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Border wind farm gets the green light 

Controversial plans to create a wind farm in the heart of Hawker country, near Morwenstow, have been given the go-ahead.

The Planning Inspectorate upheld an appeal by West Coast Energy and granted permission to build three turbines at Crimp near the Devon-Cornwall border.

The wind company said it was delighted with the decision, which followed a lengthy public hearing, and said it hoped to start building at the end of the year.

The ruling has met with anger and disappointment. Morwenstow Against Turbines (MAT) said: “We may have lost the battle but the war isn’t over yet.”

MAT chairman John Moxey said: ” The inspector has chosen to ignore the views of the many hundreds of people who objected. The inspector has effectively declared open season on Cornwall in general and on North Cornwall in particular.”

MAT claims there are a number of anomalies and contradictions in the report and is to seek legal advice with a view to challenging the decision in the High Court.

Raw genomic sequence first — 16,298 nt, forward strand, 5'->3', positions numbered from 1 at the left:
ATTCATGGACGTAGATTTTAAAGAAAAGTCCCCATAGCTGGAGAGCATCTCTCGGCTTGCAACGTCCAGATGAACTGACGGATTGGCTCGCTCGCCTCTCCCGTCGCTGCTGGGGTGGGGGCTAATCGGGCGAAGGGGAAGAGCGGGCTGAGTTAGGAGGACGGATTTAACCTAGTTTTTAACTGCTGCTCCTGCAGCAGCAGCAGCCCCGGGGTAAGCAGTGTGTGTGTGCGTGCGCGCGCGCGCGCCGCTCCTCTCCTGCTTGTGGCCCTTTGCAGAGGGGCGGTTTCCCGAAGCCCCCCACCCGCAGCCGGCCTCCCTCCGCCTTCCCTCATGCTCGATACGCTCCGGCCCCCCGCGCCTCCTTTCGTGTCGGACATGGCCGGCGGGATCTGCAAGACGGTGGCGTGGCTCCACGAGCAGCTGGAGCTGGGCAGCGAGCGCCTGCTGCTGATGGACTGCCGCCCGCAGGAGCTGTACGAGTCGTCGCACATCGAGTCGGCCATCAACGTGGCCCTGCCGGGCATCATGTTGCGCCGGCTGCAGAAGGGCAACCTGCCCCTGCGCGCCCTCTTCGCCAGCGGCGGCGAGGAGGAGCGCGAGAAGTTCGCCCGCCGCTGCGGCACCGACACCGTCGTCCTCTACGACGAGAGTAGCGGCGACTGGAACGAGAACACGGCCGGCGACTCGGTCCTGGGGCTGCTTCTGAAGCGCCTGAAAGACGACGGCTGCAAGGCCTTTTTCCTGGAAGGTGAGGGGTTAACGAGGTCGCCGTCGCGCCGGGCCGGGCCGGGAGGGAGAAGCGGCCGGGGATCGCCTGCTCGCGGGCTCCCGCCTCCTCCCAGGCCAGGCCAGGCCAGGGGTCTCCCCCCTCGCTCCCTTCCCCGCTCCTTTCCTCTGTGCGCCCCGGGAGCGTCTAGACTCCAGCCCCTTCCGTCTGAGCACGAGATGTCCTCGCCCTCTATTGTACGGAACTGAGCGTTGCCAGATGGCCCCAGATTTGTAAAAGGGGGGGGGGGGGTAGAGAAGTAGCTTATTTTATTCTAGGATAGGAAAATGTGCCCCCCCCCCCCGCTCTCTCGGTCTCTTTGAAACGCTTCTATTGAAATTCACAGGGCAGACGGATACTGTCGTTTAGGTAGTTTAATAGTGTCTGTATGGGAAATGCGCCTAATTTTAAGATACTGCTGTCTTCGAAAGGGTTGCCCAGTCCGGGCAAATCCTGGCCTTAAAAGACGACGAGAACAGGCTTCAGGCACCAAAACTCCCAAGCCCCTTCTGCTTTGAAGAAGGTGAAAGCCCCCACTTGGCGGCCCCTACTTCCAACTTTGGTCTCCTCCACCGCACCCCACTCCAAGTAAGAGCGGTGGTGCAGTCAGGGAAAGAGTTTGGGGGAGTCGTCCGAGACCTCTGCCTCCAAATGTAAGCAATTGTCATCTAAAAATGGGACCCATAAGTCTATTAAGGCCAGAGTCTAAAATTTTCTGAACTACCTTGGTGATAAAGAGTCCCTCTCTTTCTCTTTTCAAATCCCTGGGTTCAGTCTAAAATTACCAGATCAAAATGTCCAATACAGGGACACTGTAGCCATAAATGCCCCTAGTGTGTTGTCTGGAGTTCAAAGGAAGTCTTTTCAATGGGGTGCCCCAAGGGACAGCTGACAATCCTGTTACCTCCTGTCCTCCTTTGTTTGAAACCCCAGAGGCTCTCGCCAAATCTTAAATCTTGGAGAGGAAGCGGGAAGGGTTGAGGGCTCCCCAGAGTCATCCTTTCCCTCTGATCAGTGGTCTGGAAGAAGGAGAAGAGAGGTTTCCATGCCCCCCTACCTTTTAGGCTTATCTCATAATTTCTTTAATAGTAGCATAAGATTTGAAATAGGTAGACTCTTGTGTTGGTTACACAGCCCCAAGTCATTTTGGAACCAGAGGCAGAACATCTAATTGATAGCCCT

The group said it will be in contact with North Cornwall District Council, which rejected the original application, to ensure conditions imposed by the inspector are investigated fully, and that work does not start until required surveys have been completed.

Last spring, North Cornwall councillors went against planning officers’ recommendations and turned down the original application for the 260ft turbines.

One reason was “unacceptable visual impact”, which they said would have a cumulative effect with Forest Moor in Bradworthy, home to North Devon’s first wind farm.

West Coast Energy land and development manager Neil Exton said: “We always believed it was an appropriate site.

“The inspector agreed with our original thoughts and we look forward to building the scheme towards the end of the year.”

Western Morning News

3 April 2008

This article is the work of the source indicated. Any opinions expressed in it are not necessarily those of National Wind Watch.

The copyright of this article resides with the author or publisher indicated. As part of its noncommercial educational effort to present the environmental, social, scientific, and economic issues of large-scale wind power development to a global audience seeking such information, National Wind Watch endeavors to observe “fair use” as provided for in section 107 of U.S. Copyright Law and similar “fair dealing” provisions of the copyright laws of other nations. Send requests to excerpt, general inquiries, and comments via e-mail.

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